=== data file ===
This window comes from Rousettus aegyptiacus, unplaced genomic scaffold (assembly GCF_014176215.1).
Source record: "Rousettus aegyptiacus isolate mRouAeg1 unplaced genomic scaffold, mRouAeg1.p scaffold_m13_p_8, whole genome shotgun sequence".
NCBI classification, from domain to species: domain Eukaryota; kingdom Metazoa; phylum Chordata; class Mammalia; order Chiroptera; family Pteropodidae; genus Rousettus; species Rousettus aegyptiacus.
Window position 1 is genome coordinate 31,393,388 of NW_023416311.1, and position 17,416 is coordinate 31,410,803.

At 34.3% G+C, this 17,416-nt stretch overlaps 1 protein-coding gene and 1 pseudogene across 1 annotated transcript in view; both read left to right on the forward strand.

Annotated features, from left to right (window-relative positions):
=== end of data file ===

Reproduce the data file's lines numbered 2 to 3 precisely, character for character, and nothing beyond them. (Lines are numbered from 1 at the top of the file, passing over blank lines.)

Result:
Source record: "Rousettus aegyptiacus isolate mRouAeg1 unplaced genomic scaffold, mRouAeg1.p scaffold_m13_p_8, whole genome shotgun sequence".
NCBI classification, from domain to species: domain Eukaryota; kingdom Metazoa; phylum Chordata; class Mammalia; order Chiroptera; family Pteropodidae; genus Rousettus; species Rousettus aegyptiacus.